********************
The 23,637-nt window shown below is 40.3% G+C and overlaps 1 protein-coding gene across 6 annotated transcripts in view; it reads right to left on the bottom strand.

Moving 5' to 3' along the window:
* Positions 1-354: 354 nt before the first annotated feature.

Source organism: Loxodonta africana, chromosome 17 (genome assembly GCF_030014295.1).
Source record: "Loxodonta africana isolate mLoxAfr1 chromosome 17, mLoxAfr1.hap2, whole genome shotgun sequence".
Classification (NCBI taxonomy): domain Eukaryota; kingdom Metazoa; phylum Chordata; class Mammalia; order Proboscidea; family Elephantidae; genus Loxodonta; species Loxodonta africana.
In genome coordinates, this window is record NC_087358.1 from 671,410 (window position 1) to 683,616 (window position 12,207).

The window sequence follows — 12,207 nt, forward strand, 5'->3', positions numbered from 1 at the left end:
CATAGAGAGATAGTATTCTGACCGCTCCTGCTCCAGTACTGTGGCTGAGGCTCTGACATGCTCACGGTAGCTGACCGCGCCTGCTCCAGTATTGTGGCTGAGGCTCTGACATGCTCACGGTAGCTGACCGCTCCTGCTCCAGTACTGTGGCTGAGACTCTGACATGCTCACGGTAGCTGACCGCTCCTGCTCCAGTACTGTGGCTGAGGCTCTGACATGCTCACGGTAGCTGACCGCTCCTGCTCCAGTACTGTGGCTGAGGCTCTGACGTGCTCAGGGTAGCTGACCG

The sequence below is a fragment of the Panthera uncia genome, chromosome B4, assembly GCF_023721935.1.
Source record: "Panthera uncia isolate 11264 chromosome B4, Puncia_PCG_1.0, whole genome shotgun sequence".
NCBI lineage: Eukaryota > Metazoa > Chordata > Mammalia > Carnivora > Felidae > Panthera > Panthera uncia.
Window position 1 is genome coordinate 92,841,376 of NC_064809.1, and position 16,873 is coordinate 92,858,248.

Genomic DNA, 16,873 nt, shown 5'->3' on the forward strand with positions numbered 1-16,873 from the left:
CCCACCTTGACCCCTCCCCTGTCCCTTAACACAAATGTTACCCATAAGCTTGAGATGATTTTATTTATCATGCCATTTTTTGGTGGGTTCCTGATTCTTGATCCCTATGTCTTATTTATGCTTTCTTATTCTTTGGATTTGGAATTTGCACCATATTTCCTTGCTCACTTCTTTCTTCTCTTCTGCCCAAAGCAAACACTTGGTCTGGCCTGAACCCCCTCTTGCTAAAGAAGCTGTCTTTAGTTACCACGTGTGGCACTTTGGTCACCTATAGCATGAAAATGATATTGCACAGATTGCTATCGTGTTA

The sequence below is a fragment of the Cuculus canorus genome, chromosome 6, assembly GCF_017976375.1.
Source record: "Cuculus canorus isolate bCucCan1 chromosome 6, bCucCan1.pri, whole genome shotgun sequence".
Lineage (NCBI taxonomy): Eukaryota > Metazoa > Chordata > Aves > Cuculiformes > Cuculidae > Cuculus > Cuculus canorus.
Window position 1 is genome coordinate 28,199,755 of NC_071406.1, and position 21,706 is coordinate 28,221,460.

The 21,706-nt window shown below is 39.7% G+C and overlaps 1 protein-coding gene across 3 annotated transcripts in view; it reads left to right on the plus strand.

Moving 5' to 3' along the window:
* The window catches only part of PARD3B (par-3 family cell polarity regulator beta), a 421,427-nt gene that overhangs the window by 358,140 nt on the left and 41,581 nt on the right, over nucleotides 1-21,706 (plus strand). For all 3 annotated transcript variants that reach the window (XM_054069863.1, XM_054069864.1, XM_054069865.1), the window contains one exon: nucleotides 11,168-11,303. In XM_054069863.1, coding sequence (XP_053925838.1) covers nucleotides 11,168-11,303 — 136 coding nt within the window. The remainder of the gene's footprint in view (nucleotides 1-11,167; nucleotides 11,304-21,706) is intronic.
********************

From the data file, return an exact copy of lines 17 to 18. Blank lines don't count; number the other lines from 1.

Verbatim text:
Source record: "Cuculus canorus isolate bCucCan1 chromosome 6, bCucCan1.pri, whole genome shotgun sequence".
Lineage (NCBI taxonomy): Eukaryota > Metazoa > Chordata > Aves > Cuculiformes > Cuculidae > Cuculus > Cuculus canorus.